Sunday, December 18, 2016

Temperature Is Relative

It’s funny how different bodies react to weather this time of year. Take a gander next time you’re in a public parking lot and study folks wandering to and from vehicles. You’ll see eccentric sorts wearing Bermuda shorts and flip-flops like it’s the middle of July. Someone else will cruise from warm store to vehicle in jeans and a sweater-- lips and hands rosy with not a goose bump to indicate it’s below freezing. The woman shuffling to the car parked next to you might be covered Eskimo style so that you can’t tell a human is bundled inside that ski mask, sweatshirt, parka, snow pants, and boots. During your watch, you’ll see every fashion variable in between.

Each family has a mixture of these thermo-types to establish the range. Polar avoiders hate being cold and layer outdoor wear from top to bottom even on mild days. Auto-insulated folks, on the other hand, travel with a heavy coat in the car in case of bad weather but actually put it on only once or twice a winter. As long as those individuals wear long sleeves and pants, they don’t mind the cold wind’s bite, and they stride happily in brisk breezes that cause flags to fly at a 90 degree angle.

How two people with the same genes can have entirely different internal thermostats is a mystery, but it happens often. Schoolteachers see examples daily. Siblings arrive at school-- one in a tee shirt and no jacket while brother or sis sports long johns peeking from edges of multi-layered sweatshirts and jeans.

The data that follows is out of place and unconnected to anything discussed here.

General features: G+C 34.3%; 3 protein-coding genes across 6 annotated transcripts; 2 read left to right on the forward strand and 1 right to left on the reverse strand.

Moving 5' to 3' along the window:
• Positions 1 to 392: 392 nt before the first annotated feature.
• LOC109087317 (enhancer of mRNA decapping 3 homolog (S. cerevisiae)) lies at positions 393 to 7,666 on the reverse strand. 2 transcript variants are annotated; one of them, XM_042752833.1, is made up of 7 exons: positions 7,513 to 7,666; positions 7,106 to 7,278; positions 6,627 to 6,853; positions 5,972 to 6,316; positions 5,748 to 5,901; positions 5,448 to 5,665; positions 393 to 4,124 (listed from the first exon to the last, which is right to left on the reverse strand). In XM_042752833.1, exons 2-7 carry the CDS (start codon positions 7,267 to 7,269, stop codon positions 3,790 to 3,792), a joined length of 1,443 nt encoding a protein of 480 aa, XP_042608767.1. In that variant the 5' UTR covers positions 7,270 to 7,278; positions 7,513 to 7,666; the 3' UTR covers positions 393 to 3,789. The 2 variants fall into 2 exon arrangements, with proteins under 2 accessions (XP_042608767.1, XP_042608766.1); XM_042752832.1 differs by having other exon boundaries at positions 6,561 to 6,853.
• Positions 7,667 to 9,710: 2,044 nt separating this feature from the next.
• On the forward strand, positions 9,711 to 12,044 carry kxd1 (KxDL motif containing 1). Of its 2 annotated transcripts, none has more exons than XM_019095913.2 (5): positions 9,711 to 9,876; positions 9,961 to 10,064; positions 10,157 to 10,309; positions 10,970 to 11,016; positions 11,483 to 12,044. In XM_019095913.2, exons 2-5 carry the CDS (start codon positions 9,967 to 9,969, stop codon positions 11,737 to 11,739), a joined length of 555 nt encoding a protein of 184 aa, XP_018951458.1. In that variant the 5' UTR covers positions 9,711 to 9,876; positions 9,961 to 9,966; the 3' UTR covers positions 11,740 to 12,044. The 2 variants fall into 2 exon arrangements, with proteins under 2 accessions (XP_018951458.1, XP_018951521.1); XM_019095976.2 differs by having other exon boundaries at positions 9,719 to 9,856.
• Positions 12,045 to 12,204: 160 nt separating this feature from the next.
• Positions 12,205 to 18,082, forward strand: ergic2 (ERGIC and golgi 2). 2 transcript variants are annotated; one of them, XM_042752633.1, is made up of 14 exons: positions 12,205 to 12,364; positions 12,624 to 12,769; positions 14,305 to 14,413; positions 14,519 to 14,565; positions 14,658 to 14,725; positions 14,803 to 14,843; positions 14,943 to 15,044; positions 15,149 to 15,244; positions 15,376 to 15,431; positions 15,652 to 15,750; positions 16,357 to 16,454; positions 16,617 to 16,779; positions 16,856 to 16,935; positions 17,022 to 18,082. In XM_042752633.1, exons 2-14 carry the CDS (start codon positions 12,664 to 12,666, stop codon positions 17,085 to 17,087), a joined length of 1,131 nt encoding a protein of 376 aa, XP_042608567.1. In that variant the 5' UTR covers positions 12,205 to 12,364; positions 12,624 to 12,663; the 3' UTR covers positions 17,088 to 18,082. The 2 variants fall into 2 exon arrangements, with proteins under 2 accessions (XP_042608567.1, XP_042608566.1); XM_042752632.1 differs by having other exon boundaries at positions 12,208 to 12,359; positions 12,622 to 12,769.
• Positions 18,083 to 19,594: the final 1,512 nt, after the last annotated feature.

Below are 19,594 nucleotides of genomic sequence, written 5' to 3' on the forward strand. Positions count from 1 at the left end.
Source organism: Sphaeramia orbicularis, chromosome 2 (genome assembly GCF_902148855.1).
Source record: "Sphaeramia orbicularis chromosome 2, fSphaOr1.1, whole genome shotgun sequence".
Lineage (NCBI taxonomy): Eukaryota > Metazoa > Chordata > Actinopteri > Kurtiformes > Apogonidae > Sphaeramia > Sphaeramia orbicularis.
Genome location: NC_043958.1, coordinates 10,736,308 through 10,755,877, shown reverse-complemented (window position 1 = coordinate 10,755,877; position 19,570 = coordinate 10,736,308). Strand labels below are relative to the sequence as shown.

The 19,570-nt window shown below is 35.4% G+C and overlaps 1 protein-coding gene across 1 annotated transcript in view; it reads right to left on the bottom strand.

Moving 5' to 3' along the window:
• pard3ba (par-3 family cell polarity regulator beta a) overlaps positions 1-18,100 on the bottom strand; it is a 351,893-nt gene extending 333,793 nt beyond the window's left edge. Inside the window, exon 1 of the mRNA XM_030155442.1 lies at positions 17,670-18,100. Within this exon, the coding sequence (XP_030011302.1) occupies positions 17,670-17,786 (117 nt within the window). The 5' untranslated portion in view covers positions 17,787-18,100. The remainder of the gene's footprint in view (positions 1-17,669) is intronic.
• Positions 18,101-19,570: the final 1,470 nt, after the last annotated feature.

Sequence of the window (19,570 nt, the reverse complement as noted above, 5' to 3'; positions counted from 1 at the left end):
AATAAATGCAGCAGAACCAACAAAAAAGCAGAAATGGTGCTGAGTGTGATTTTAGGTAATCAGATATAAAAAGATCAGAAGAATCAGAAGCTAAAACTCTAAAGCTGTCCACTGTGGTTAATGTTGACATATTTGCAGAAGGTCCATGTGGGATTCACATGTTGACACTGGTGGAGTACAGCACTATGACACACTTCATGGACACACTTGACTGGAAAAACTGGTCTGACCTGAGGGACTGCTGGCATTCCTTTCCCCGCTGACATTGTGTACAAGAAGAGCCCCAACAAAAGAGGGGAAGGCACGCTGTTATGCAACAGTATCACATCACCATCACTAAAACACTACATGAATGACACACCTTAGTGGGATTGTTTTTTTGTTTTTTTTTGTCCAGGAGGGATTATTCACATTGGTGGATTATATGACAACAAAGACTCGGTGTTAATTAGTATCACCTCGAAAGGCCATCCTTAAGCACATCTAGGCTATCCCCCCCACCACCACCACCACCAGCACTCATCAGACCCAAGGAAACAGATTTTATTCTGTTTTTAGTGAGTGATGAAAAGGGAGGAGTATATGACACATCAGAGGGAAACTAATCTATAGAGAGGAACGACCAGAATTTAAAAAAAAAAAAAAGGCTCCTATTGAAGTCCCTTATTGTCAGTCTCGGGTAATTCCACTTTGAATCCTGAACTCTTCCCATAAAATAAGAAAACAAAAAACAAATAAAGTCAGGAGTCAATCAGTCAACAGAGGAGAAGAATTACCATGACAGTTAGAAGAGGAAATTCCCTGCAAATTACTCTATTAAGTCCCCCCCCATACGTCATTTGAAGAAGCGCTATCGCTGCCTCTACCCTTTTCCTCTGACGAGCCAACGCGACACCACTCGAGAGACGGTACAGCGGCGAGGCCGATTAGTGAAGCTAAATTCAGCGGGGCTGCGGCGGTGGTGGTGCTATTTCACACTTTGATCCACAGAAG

Knowing this, remain alert to see who thrives in frigid weather. These folks are never happier than finding themselves somewhere that cool dawns and dusks require folks to wear jackets. Once temperatures go arctic, these individuals are in hog heaven. They come home from hunting, sledding, or feeding cattle with fogged up glasses, icicles hanging from eyebrows or mustaches, and Rudolph-style noses. As they peel away outer layers of clothing, they complain the house is too hot at 68 degrees.

Polar avoiders need to take advantage of such friends when temps plunge. Those early shiverers can stir up soup and cinnamon rolls while frostbite addicts cover heads with Stormy Kromer caps, zip insulated Carhartts, slip into heavy-duty mittens, and grab a big shovel. After an hour or so, the heat lovers can glance outside to see cleared driveways and evenly cut trails to garages and sheds. True cold devotees stay out long enough to scoop good size openings in the yard where pets can relieve themselves. They scrape snow and ice to the point wimpier loved ones could leave coats in the car because they won’t be outside long enough to need them.

This brings to mind a Wyoming road crewman. On a sizzling August day, he answered the question, “Do you prefer working outdoors in summer or winter?” After a moment’s thought, he grinned and said, “Winter. You can always add layers. In summer you’re limited to what you can take off.”

No comments:

Post a Comment